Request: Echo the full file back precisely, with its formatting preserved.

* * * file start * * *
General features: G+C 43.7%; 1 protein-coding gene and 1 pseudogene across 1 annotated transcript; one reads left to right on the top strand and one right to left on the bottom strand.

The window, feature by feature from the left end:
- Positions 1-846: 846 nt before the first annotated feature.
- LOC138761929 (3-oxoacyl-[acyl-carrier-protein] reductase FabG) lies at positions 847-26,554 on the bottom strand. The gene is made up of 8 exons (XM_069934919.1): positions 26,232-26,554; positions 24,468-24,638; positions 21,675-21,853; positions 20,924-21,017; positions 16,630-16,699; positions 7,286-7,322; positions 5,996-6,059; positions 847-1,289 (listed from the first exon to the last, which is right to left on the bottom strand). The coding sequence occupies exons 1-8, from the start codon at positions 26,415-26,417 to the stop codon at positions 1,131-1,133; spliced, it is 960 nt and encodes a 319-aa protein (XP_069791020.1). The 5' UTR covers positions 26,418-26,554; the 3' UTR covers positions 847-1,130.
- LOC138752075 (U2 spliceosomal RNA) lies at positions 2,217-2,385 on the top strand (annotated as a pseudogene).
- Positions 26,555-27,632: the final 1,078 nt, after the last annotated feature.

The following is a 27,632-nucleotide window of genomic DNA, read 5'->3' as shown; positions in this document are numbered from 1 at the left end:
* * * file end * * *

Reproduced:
General features: G+C 43.7%; 1 protein-coding gene and 1 pseudogene across 1 annotated transcript; one reads left to right on the top strand and one right to left on the bottom strand.

The window, feature by feature from the left end:
- Positions 1-846: 846 nt before the first annotated feature.
- LOC138761929 (3-oxoacyl-[acyl-carrier-protein] reductase FabG) lies at positions 847-26,554 on the bottom strand. The gene is made up of 8 exons (XM_069934919.1): positions 26,232-26,554; positions 24,468-24,638; positions 21,675-21,853; positions 20,924-21,017; positions 16,630-16,699; positions 7,286-7,322; positions 5,996-6,059; positions 847-1,289 (listed from the first exon to the last, which is right to left on the bottom strand). The coding sequence occupies exons 1-8, from the start codon at positions 26,415-26,417 to the stop codon at positions 1,131-1,133; spliced, it is 960 nt and encodes a 319-aa protein (XP_069791020.1). The 5' UTR covers positions 26,418-26,554; the 3' UTR covers positions 847-1,130.
- LOC138752075 (U2 spliceosomal RNA) lies at positions 2,217-2,385 on the top strand (annotated as a pseudogene).
- Positions 26,555-27,632: the final 1,078 nt, after the last annotated feature.

The following is a 27,632-nucleotide window of genomic DNA, read 5'->3' as shown; positions in this document are numbered from 1 at the left end: